InDesign How-To: Designing with Data
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Data and design might seem like strange bedfellows, but with a little InDesign know-how, you can combine the two to achieve layouts that are effective and informative... and do so surprisingly fast. For example, I recently used InDesign's built-in Data Merge to bring a modest spreadsheet to visual life (and get around the limitations of Table and Cell Styles), saving a tremendous amount of time in the process.
This layout, which I created for Inbound Logistics magazine, originated as a spreadsheet of data compiled about the strengths and weaknesses of locations around the world for companies to consider setting up logistics operations. The spreadsheet (Figure 1) contained valuable, well-researched information that warranted a presentation more interesting than a mere table. Instead, I chose to produce individual tables for each country, including an image of its flag, and distribute those tables across several spreads against a map backdrop (Figure 2).
Figure 1: The Excel spreadsheet from which this project started has valuable information but no visual appeal. Figure 2: With the help of Data Merge, I generated 24 of these complex tables from the spreadsheet data, then used them throughout this multi-page magazine layout. Click the image below to see a larger version.
Although the end results were impressive, the Data Merge part didn't vary at all from any textbook Data Merge. Let's take a high-level look at that process.
Step 1. Understand the Components
There are two things you need for an InDesign data merge: an InDesign document, and a data source file. The InDesign document is where you design static page elements and establish data placeholders in preparation for the merge. The data source is a tab- or comma-delimited file (most commonly saved from a spreadsheet application like Microsoft Excel or from a database). From these two, a new "merged" InDesign document is produced that incorporates the information from your data source into your design (Figure 3).
Figure 3: The Data Merge workflow requires a data source linked to an "interim" InDesign document with data placeholders, from which another merged document is generated. Step 2. Plan, Design, and Decide
This isn't, technically, an InDesign step. It's a combination of sketching, trial-and-error, problem-solving, and decision-making that gives you a concrete goal to shoot for. What matters most is that you have a final design planned out and a data merge source that is ready to generate multiple iterations exactly the way you want. After you've run the data merge, any adjustments you make will need to be done object-by-object. You want to avoid that additional work, or keep it to a minimum. So it's worth taking a step back to be sure everything's thought through before you start.
In my layout, each country's data was presented in a complex table that included other tables anchored within it as anchored objects, as well as anchored text frames and images, and multiple paragraph styles. The tables were so precisely formatted that they were beyond the practical capabilities of InDesign's Table and Cell Styles feature, so I opted to create one "perfect" table as a basis for the others (Figure 4).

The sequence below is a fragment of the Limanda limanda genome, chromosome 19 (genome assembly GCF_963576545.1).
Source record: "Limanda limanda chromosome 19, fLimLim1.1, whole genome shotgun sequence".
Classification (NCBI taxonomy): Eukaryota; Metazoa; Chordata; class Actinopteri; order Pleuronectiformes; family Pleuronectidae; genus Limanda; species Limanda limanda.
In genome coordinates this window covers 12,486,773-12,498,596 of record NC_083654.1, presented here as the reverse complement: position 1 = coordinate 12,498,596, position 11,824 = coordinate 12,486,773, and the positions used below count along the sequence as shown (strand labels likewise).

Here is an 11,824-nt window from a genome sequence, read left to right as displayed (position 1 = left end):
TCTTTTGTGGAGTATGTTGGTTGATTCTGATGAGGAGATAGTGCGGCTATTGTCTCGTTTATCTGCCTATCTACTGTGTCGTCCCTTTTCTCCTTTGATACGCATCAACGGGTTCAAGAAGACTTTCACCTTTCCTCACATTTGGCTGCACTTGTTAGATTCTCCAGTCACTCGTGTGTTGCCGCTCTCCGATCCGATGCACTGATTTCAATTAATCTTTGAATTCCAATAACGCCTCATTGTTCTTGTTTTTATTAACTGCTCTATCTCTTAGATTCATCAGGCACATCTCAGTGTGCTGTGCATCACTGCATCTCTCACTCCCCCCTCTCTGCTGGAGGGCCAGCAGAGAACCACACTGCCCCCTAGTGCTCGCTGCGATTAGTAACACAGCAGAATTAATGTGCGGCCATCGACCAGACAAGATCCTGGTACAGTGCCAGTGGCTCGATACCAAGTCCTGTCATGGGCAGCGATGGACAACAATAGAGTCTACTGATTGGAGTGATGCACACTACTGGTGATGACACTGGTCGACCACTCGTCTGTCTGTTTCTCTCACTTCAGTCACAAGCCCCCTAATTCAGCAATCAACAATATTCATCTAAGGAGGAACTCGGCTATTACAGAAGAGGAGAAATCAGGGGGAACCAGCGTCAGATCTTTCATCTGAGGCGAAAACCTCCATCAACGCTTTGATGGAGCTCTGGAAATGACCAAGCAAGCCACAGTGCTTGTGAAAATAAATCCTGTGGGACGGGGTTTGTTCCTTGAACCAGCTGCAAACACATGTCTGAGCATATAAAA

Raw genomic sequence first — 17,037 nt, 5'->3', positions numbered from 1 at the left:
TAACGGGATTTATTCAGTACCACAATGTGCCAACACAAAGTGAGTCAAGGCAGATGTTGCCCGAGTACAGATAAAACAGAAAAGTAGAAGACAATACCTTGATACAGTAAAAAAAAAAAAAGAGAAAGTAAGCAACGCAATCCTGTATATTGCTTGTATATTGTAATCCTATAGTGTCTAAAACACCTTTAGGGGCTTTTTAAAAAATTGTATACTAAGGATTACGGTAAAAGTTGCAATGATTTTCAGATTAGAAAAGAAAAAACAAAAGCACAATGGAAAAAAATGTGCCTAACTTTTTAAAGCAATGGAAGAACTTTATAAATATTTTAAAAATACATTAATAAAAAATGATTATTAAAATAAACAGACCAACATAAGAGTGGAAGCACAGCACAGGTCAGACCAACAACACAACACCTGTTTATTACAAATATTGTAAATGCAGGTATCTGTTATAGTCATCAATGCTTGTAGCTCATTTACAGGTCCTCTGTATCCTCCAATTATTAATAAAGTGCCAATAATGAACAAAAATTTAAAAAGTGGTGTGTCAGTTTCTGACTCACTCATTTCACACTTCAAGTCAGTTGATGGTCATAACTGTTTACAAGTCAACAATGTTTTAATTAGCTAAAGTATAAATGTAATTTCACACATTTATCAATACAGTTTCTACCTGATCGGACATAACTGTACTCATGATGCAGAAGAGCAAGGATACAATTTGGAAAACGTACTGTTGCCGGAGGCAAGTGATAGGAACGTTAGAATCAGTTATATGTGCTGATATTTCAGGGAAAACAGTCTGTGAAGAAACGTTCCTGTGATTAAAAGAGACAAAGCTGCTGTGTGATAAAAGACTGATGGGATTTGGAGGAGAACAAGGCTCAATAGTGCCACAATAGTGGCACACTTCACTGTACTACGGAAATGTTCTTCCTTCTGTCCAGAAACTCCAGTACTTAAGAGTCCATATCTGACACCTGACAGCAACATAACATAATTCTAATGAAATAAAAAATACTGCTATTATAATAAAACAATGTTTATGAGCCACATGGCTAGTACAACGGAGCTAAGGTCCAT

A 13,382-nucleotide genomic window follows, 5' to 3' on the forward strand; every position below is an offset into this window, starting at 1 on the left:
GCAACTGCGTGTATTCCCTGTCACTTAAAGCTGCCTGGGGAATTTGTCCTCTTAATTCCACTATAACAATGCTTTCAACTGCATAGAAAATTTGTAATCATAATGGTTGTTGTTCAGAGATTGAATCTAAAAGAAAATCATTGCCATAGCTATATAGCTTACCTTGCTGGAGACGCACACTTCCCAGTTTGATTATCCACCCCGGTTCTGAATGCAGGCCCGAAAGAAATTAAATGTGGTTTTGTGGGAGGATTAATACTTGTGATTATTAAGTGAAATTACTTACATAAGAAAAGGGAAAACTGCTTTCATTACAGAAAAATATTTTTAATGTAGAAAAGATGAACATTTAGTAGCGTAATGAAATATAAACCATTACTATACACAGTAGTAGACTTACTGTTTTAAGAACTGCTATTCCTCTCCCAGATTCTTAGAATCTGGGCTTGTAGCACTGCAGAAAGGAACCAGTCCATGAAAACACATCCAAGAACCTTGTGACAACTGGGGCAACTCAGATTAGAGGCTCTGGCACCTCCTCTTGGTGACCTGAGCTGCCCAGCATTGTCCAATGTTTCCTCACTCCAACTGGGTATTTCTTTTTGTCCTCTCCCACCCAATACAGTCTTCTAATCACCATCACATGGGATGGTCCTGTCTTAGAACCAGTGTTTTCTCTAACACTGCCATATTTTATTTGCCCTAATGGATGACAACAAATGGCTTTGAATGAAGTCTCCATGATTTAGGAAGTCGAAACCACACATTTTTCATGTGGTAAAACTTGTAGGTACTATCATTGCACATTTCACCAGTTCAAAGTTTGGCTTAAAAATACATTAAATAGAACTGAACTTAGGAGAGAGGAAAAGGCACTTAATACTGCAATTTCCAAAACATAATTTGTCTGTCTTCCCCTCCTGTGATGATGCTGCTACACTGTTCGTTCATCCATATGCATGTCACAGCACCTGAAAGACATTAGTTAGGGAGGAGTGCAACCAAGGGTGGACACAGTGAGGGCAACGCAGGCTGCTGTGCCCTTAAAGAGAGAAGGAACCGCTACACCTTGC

Figure 4: Using text for one country's data copied and pasted from the original spreadsheet, all of the design choices and practical considerations—available space, arrangement of individual pieces of data, etc.—were first rendered in black-and-white to speed up the process, then I added color. With the aesthetic choices decided and applied up front, the rest was in the hands of Data Merge. Step 3. Start with the Data
You can't put data placeholders into your InDesign document unless you have a data source, so let's start there. I'll assume you received an Excel document as your data source. Excel is the ideal environment for sorting and organizing data until you're ready to hand it off to InDesign. There are only two absolute rules you must follow to make a data source InDesign-ready:
• It must have a header row.
• All image files the data source refers to (see step 4) must be at their specified location.
Beyond that, InDesign is pretty flexible. For example, you're not required to use all the data in the source file. You may link to data from a 20-column spreadsheet, but if there are columns of data you don't need, just don't create placeholders for that data in your layout. Also, your spreadsheet can contain blank cells (a.k.a. empty fields) if there's no relevant data for any one item. InDesign even offers options for handling empty fields (see step 10).
Step 4. Identify your Image References
InDesign's Data Merge isn't just a mail merge with better typography. You can also use it to include any type of image you could manually place in a layout. All you need to do is identify the full path to the image file in your data source. On the Mac, this could be something like Macintosh HD:userfolder:Projects:Client Name:Images:imagename.psd. Windows users should replace the colons in that example with backslashes (i.e., C:\userfolder\Projects\Client Name\Images\imagename.psd).